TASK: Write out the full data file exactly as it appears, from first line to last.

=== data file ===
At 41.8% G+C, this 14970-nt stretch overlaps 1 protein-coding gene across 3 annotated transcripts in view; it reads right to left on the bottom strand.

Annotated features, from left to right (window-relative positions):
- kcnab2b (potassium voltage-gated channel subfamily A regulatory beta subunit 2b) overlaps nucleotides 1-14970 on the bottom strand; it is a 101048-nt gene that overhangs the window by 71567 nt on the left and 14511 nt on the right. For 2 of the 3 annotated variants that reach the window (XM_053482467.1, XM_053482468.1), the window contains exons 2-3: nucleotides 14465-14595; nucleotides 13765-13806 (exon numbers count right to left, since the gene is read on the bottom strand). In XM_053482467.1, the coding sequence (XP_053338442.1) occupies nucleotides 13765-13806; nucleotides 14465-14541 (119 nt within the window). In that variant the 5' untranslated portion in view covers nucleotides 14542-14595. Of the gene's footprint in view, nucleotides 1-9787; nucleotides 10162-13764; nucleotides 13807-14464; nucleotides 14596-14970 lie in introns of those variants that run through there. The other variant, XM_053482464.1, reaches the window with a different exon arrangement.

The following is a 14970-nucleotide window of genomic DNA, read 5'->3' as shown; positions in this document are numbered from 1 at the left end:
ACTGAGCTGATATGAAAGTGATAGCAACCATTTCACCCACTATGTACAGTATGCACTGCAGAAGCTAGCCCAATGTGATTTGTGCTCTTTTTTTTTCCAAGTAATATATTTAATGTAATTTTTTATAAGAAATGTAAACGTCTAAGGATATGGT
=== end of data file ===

At 41.8% G+C, this 14970-nt stretch overlaps 1 protein-coding gene across 3 annotated transcripts in view; it reads right to left on the bottom strand.

Annotated features, from left to right (window-relative positions):
- kcnab2b (potassium voltage-gated channel subfamily A regulatory beta subunit 2b) overlaps nucleotides 1-14970 on the bottom strand; it is a 101048-nt gene that overhangs the window by 71567 nt on the left and 14511 nt on the right. For 2 of the 3 annotated variants that reach the window (XM_053482467.1, XM_053482468.1), the window contains exons 2-3: nucleotides 14465-14595; nucleotides 13765-13806 (exon numbers count right to left, since the gene is read on the bottom strand). In XM_053482467.1, the coding sequence (XP_053338442.1) occupies nucleotides 13765-13806; nucleotides 14465-14541 (119 nt within the window). In that variant the 5' untranslated portion in view covers nucleotides 14542-14595. Of the gene's footprint in view, nucleotides 1-9787; nucleotides 10162-13764; nucleotides 13807-14464; nucleotides 14596-14970 lie in introns of those variants that run through there. The other variant, XM_053482464.1, reaches the window with a different exon arrangement.

The following is a 14970-nucleotide window of genomic DNA, read 5'->3' as shown; positions in this document are numbered from 1 at the left end:
ACTGAGCTGATATGAAAGTGATAGCAACCATTTCACCCACTATGTACAGTATGCACTGCAGAAGCTAGCCCAATGTGATTTGTGCTCTTTTTTTTTCCAAGTAATATATTTAATGTAATTTTTTATAAGAAATGTAAACGTCTAAGGATATGGT